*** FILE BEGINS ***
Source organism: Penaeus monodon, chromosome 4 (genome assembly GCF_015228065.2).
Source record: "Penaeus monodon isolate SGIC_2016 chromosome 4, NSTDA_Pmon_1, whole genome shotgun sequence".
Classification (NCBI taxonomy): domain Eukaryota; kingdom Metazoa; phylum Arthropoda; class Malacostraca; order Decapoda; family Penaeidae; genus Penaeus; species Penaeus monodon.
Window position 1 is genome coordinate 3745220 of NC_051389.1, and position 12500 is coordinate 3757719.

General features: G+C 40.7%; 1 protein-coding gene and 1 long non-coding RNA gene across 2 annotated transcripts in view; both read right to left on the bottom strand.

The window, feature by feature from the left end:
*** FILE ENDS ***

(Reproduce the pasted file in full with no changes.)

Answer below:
Source organism: Penaeus monodon, chromosome 4 (genome assembly GCF_015228065.2).
Source record: "Penaeus monodon isolate SGIC_2016 chromosome 4, NSTDA_Pmon_1, whole genome shotgun sequence".
Classification (NCBI taxonomy): domain Eukaryota; kingdom Metazoa; phylum Arthropoda; class Malacostraca; order Decapoda; family Penaeidae; genus Penaeus; species Penaeus monodon.
Window position 1 is genome coordinate 3745220 of NC_051389.1, and position 12500 is coordinate 3757719.

General features: G+C 40.7%; 1 protein-coding gene and 1 long non-coding RNA gene across 2 annotated transcripts in view; both read right to left on the bottom strand.

The window, feature by feature from the left end: